A powerful argument for the essential role of morality in law, getting at the heart of key debates in public life.
What is law? And how does it relate to morality? It’s common to think that law and morality are different ways of regulating our lives. But Scott Hershovitz says that this is a mistake: law is a part of our moral lives. It’s a tool we use to adjust our moral relationships. The legal claims we advance in court, Hershovitz argues, are moral claims. And our legal conflicts are moral conflicts.
Law Is a Moral Practice supplies fresh answers to fundamental questions about the nature of law and helps us better appreciate why we disagree about law so deeply. Reviving a neglected tradition of legal thought most famously associated with Ronald Dworkin, Hershovitz engages with important legal and political controversies of our time, including recent debates about constitutional interpretation and the obligations of citizens and officials to obey the law.
Leavened by entertaining personal stories, guided by curiosity rather than ideology, moving beyond entrenched dichotomies like the opposition between positivism and natural law, Law Is a Moral Practice is a thought-provoking investigation of the philosophical issues behind real-world legal debates.
Masterful. With clarity, humor, and insight, Scott Hershovitz declutters jurisprudence. Condemning the philosophical ‘original sin’ of reducing law to rules and the ‘obsession’ with separating law from morals, he shows that the embattled ideal of the rule of law is itself a part of a shared moral outlook. Law Is a Moral Practice resets a field and pries it open, making it newly accessible to non-specialists and ordinary people.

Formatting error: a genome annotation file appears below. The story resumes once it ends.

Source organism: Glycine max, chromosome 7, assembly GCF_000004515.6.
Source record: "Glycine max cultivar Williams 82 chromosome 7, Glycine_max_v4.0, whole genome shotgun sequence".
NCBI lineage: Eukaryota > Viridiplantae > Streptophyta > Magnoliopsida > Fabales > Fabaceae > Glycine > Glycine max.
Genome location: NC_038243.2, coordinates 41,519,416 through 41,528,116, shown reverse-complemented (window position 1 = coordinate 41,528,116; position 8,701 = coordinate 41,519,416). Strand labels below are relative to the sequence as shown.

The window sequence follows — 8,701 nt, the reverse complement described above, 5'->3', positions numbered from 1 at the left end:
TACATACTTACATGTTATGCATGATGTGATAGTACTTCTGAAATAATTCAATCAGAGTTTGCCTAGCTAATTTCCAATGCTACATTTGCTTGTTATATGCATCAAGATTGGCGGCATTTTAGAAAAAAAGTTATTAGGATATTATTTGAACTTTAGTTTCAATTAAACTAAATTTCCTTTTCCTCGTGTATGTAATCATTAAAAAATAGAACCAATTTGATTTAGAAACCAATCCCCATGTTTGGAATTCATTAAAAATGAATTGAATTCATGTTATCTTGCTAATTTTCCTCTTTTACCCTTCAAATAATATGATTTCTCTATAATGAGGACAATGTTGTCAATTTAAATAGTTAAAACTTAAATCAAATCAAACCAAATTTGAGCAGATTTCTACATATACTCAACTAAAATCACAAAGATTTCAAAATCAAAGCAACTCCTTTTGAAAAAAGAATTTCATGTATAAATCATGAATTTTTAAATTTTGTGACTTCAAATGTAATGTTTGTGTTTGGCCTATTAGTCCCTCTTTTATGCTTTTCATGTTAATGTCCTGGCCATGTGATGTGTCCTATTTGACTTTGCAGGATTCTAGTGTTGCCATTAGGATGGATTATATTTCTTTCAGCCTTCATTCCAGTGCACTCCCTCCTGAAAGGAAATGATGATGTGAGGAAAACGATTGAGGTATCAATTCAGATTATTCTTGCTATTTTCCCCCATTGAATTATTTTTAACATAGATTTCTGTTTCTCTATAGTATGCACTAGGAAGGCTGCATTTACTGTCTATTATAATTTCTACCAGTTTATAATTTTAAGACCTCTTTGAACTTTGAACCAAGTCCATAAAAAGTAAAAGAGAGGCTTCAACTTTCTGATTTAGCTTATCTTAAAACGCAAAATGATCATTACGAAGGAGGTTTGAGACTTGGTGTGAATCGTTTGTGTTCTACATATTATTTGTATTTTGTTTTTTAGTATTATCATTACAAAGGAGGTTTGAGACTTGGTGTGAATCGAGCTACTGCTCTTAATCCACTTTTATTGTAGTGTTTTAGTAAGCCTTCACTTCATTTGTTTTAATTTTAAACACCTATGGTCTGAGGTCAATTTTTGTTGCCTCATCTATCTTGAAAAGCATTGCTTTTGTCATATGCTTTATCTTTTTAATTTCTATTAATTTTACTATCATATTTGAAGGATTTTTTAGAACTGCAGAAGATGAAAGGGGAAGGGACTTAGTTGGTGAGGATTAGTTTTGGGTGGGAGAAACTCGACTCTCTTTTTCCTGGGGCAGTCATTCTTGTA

Scott Hershovitz has written an important defense of the view that law both reflects and informs what we owe each other morally. Eschewing the labels that have long encrusted discourse about law and morality, he offers a welcoming introduction for novices and a sophisticated argument for those already steeped in positivist-antipositivist debates.
A major original contribution to jurisprudence and a delight to read. Scott Hershovitz explains abstruse claims and develops nuanced philosophical arguments in lucid prose that is eminently accessible to non-specialists, yet the discussion remains rigorous at all times.
So much philosophical writing bludgeons the reader with arguments, objections, replies, and counter-arguments, ad nauseam. Law Is a Moral Practice takes another approach, persuading the reader with the elegance and power of its philosophical picture. It succeeds masterfully.
An outstanding contribution to its field. Hershovitz’s position is essential, and his argument for it is philosophically deep and often much funnier than it has any right to be. Best of all, he brings out the direct connections between philosophical jurisprudence and legal practice, giving his readers important insights into an essential human activity.
- 256 pages
- 6-1/8 x 9-1/4 inches
- Harvard University Press
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